A “salary cap” is an agreed-upon limit for player compensation on teams within an organized league, such as the NFL. Salary cap "management" involves applying the principles and practices of accounting to a very specific budgetary challenge: setting salaries and benefits for the players on a team's roster.
But the reach and impact is much greater: Salary cap management helps define a team's global business plan in aspects as wide-ranging as cash-flow planning, ticket pricing and sales management, marketing and media strategies, sponsor partnerships and execution, corporate business planning and even capital investing and debt management. It is not a management tool as much as it is a single metric – albeit a very large one – in establishing a full “financial statement” view of team operations.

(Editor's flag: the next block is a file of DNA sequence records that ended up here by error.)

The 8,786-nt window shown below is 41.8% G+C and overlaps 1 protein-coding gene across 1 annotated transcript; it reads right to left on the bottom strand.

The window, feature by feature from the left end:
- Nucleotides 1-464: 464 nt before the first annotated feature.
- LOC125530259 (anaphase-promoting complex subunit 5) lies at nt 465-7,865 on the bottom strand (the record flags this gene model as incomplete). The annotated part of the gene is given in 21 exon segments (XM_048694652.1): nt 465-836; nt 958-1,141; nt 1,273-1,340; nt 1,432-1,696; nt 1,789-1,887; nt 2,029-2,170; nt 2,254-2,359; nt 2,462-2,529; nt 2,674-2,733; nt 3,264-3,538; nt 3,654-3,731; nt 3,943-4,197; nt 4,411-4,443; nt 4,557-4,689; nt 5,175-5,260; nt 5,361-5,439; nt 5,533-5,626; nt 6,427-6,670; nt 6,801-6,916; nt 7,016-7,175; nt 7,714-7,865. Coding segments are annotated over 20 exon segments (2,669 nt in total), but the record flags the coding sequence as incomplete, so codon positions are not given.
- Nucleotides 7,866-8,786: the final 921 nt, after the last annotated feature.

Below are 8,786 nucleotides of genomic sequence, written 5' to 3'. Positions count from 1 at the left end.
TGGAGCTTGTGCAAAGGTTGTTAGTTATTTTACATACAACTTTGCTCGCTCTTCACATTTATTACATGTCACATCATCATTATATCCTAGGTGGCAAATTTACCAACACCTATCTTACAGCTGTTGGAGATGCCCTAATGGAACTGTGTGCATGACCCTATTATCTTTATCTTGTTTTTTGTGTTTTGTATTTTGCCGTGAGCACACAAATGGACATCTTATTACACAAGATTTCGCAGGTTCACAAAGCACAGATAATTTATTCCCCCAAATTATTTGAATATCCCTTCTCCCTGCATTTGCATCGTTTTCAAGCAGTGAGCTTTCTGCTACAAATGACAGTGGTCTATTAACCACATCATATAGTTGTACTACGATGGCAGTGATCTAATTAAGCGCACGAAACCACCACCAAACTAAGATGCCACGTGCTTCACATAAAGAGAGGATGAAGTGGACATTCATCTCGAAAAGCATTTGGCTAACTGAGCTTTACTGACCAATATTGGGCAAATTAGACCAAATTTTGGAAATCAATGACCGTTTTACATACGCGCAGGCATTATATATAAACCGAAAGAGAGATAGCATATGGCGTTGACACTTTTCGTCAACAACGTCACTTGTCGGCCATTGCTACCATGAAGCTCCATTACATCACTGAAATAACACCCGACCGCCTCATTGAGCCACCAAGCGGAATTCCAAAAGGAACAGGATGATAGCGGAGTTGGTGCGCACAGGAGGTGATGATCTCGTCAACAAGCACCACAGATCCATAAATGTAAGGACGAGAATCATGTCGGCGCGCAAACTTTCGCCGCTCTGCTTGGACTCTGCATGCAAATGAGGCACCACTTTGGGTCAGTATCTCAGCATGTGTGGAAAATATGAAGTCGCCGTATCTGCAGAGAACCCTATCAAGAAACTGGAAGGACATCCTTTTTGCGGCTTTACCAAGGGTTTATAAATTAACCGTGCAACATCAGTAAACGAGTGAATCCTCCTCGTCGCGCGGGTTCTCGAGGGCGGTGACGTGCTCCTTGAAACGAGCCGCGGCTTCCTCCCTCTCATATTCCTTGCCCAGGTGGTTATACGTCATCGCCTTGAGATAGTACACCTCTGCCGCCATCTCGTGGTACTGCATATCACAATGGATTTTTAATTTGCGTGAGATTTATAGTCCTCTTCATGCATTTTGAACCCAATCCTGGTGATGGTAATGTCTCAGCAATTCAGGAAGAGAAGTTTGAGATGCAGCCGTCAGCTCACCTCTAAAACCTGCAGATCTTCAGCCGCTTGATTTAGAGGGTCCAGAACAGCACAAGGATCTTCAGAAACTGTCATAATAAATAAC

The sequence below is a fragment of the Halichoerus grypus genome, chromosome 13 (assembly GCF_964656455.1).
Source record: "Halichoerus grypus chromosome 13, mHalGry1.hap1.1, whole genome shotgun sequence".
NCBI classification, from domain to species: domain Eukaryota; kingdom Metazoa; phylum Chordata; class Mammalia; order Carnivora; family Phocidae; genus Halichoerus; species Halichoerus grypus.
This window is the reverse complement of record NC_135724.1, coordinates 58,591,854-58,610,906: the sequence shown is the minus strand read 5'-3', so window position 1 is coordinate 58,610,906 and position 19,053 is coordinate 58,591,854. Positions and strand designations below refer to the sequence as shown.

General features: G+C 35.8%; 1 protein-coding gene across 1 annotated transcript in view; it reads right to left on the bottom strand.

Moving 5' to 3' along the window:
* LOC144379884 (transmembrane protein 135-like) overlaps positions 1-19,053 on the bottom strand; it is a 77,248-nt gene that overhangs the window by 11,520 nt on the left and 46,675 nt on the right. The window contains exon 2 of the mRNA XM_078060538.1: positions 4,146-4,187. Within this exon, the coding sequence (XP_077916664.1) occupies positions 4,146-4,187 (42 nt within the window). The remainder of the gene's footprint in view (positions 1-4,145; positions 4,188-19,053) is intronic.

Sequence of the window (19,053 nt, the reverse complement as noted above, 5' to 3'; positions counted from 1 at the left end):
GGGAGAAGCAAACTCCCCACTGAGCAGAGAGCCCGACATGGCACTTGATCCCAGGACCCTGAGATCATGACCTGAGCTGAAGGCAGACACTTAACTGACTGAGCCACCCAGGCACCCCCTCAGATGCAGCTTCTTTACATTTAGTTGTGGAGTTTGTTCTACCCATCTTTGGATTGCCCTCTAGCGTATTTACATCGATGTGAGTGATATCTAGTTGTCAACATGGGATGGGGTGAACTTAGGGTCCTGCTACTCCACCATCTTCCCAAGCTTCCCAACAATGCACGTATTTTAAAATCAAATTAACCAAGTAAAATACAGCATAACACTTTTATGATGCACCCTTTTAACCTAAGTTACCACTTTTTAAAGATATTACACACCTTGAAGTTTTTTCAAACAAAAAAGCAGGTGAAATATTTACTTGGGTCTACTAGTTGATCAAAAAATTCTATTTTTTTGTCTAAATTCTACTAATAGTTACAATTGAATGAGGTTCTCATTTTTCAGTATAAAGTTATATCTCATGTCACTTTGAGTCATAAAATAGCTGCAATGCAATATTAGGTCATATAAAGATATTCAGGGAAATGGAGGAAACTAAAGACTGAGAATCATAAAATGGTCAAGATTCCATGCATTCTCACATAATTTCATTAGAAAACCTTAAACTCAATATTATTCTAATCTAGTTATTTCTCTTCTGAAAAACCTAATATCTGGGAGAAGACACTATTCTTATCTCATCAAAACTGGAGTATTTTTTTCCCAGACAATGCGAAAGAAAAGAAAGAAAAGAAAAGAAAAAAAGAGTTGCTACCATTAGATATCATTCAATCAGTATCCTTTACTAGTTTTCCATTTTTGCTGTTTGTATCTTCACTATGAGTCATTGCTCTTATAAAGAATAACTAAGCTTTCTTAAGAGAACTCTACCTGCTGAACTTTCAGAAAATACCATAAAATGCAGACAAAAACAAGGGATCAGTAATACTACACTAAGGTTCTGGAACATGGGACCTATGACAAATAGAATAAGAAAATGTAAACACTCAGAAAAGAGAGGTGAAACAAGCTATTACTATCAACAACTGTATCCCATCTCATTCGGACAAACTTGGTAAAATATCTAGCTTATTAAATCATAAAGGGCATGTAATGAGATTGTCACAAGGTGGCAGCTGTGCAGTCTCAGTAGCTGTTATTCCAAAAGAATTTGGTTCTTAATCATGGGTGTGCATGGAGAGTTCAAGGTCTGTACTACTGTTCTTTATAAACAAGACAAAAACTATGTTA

So how does a salary cap work? Here are some of the key elements:
The goal is to create a league where all participants have a comparable investment in their rosters and, therefore, a more equal chance of competing on the field, which makes the competition more compelling and more marketable. Tickets don’t sell if the game isn’t exciting.
Additionally, the salary cap now requires minimum levels of spending over a multi-year period so that teams are expected to spend, on average over time, a comparable amount as all other teams in the league. There are two reasons for this:
Two other factors also come into play:
Contrary to what many believe, a salary cap is not related to only “salary” or cash spending. It is, in fact, an accounting treatment, with very specific rules that are applied to all of the player contract elements similar to the way GAAP (Generally Accepted Accounting Principals) are applied to external financial information.
Applying these rules effectively achieves the traditional business goal of spreading costs over time in a way that approximates the value of the transaction. In this case, the "cost" is player compensation and the "value of the transaction" is represented by the revenues earned from ticket sales and sponsorships.